Getty ImagesBy Karen Weise
Whether students leave college with a degree or without one, they face a dizzying array of challenges — where to live, how to get a job, and increasingly, how to repay their loans. Five organizations, including the National Association of Student Financial Aid Administrators and Young Invincibles, have a proposal that aims to answer that last question with a streamlined and automated alternative to the complex system of repaying loans.
As of now, and with few exceptions, borrowers must start paying back their loans six months after they leave school and repay according to a standard 10-year schedule. If their monthly payment is too high, things get complicated quickly. The government has six other repayment options. Two are pretty straightforward: Borrowers can reduce monthly costs either by extending payments over 25 years or by keeping the 10-year period but starting with smaller monthly payments that gradually increase over time.
Four more plans tie payment schedules to how much the borrower earns, each with different thresholds, eligibility, and terms. Those plans are far from perfect, but advocates for student borrowers generally like them because they provide graduates with flexibility and typically forgive the remainder of the debt after 10 to 25 years. For a long time, the Department of Education struggled to get students to use the plans, though recently borrowers are signing up in greater numbers.
The proposal rolls up a number of suggested improvements into one comprehensive attempt to fix the two biggest problems: the complexity of having so many options, and the relatively low participation by borrowers. Taking a page from the successful effort to encourage automatic enrollment in retirement savings plans, the groups advocate what they call “auto-IBR,” short for income-based repayment. The plan would change the default payment option from the standard 10-year term to a repayment schedule that’s tied to a percentage of the borrower’s income and eventually forgives the remaining balance after a certain period of time. It also suggests the payments be automatically deducted from a borrower’s paycheck, similar to the way Social Security is collected, an idea championed last year by Rep. Tom Petri, a Republican from Wisconsin.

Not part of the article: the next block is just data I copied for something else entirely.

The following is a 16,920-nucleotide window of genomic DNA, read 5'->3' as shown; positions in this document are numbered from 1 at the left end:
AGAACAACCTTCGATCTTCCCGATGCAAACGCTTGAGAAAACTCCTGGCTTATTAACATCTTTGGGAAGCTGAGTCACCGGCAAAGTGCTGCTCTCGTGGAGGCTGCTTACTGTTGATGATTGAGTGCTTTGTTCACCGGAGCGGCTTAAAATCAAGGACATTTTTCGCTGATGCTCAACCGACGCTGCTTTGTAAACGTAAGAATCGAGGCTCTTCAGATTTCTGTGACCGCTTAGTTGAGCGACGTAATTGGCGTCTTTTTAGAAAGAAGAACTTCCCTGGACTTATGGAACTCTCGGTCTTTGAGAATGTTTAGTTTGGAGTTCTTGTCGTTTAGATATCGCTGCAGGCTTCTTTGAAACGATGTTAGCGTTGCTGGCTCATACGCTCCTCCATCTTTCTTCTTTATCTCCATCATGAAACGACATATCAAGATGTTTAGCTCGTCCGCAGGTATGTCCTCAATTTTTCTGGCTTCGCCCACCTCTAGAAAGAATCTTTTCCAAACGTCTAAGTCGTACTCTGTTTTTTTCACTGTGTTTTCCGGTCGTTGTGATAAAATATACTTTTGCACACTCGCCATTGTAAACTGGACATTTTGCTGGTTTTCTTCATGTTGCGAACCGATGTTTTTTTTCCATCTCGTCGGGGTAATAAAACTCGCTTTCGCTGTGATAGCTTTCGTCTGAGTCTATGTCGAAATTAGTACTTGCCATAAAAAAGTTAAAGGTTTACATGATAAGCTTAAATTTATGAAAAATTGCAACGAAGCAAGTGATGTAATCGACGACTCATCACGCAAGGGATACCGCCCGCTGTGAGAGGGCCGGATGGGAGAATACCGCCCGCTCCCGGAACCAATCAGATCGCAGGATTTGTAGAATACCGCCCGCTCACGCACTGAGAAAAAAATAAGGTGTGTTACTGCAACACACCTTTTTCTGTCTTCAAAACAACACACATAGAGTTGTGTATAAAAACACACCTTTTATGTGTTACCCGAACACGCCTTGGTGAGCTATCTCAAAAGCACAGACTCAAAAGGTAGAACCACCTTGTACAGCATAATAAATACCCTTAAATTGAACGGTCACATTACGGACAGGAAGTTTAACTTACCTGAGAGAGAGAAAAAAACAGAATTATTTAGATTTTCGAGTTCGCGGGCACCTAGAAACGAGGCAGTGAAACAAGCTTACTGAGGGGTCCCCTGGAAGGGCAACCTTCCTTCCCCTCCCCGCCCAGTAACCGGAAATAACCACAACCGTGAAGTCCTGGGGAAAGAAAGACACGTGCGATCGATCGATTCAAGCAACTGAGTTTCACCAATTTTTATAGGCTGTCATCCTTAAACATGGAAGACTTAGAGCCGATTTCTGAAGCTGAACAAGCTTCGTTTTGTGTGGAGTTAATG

The plan recommends various ways to make this work. One option is to require borrowers to pay 18 percent of everything they earn above $25,000 a year; another sets the payment level at 10 percent of income above $10,000 a year. The proposal also suggests longer terms for borrowers who take out a lot of debt, at least $50,000 or $60,000 in different scenarios. That’s to minimize giving a disproportionate benefit to students who borrow a lot — looking at you, law students! — and could see huge amounts forgiven. While this all may sound a bit complicated, it’s far simpler than the current situation.